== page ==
There are other interesting freedom indexes as well. For instance, an outfit called Reporters without
Frontiers has an index of international press freedom. The top five countries for press freedom in 2007 were Denmark, Finland, Iceland, Norway, and the Netherlands. None of those countries ranked very high in terrorist attacks. The top three had none at all. The U.S. ranked 43rd, by the way, behind Costa Rica, Italy and Macedonia, on the free press index.
Even the UN, an organization that loves big government, ranked its members in a Freedom Index in
the early 1990s. Ten nations stood higher than the United States on the Freedom Index. Among them are Sweden, the Netherlands, Austria, Finland, Germany, Denmark, Canada, and Switzerland. These nations have had few international terrorist attacks and none has had nearly as many attacks against its citizens as has the United States.
Admittedly the UN’s freedom rankings are probably biased toward the idea that big government means freedom, but the point is that if freedom were what the terrorists hate so much, there are plenty of places that are more free than America for them to attack. Many of those places are closer and more convenient as well. Yet, America is the Great Satan, not Finland, or Canada.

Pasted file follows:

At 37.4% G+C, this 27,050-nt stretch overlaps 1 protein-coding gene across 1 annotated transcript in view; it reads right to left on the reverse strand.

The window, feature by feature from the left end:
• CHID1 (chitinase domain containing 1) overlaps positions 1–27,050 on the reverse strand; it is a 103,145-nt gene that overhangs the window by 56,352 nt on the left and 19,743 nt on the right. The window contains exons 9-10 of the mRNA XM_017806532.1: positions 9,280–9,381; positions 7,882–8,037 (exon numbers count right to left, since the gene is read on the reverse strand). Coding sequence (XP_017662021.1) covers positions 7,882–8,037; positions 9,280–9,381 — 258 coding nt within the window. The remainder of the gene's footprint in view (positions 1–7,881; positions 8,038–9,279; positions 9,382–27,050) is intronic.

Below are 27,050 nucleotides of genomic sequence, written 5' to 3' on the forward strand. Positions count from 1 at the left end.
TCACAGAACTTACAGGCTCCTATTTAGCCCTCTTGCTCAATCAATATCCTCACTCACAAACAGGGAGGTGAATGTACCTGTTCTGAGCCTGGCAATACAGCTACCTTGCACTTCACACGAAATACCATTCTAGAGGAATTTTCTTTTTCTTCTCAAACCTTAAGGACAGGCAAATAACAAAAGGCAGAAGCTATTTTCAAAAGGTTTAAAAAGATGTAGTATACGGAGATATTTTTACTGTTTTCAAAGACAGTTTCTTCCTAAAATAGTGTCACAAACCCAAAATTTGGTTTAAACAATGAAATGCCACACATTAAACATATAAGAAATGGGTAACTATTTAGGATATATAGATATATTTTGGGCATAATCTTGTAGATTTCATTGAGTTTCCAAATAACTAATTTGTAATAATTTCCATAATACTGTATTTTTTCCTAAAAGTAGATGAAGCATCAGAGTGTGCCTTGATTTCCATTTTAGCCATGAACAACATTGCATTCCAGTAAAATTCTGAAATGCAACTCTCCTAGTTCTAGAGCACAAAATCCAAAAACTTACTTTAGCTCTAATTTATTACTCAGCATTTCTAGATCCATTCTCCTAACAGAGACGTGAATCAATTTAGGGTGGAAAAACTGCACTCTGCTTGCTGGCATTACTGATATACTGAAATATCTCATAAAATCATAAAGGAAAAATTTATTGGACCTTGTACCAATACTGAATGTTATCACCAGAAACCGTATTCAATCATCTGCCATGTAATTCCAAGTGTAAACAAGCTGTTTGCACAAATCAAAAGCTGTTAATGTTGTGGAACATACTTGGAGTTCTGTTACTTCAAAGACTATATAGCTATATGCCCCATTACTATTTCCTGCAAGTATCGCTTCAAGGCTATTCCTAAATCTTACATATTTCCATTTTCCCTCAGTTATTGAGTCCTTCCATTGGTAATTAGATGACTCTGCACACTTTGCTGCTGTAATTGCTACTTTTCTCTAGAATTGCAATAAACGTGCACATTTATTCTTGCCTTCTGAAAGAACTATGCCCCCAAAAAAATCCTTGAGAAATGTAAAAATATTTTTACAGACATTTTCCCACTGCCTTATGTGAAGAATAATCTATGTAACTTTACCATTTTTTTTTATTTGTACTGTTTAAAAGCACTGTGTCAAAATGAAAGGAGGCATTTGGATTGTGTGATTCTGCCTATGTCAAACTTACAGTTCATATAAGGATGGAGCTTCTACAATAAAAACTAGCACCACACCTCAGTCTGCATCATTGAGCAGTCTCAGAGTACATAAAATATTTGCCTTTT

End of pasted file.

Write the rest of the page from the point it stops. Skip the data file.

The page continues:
If terrorism isn’t much of a threat to most free nations. What then, is inflaming suicidal Muslims to attack us? If freedom is what terrorists hate so much, they could pester local freedom lovers much more easily than traveling thousands of miles to attack a country that is, at least by UN standards, not even in the top ten.
I suspect there is some other reason America and the American government in particular has become the target of terrorists. A quick, lightly researched, admittedly unscientific look at the foreign policy of the other free countries as compared to that of the American government might shed a little light.
For instance, my research has revealed that the government of Switzerland has never dropped bombs anywhere. No Dutch or Norwegian warship ever shot down an Iranian
airliner. Nor could I find any reports of bombings, invasions, police actions, or liberations undertaken by the governments of Finland, Sweden, Denmark, or Austria. The New Zealand government has no troops in Saudi Arabia. Nor do any of the other top ten free nations.
None of those other free nations has ever bombed anyone to preserve the freedom of those being bombed. None of those countries meddles much in the affairs of Muslim countries. None of those other free counties gives support to the Arabs’ greatest enemy, Israel.
None of the other free countries has embargoed an Arab country for ten years and contributed to the death of half a million Arab children.
The number of Arabs killed by soldiers and agents of the other free countries of the world when compared to the number killed by American armed forces is almost undetectable.
Yet with all that freedom for the freedom haters to choose from, terrorists attack freedom in the United States.
They must really hate our freedom.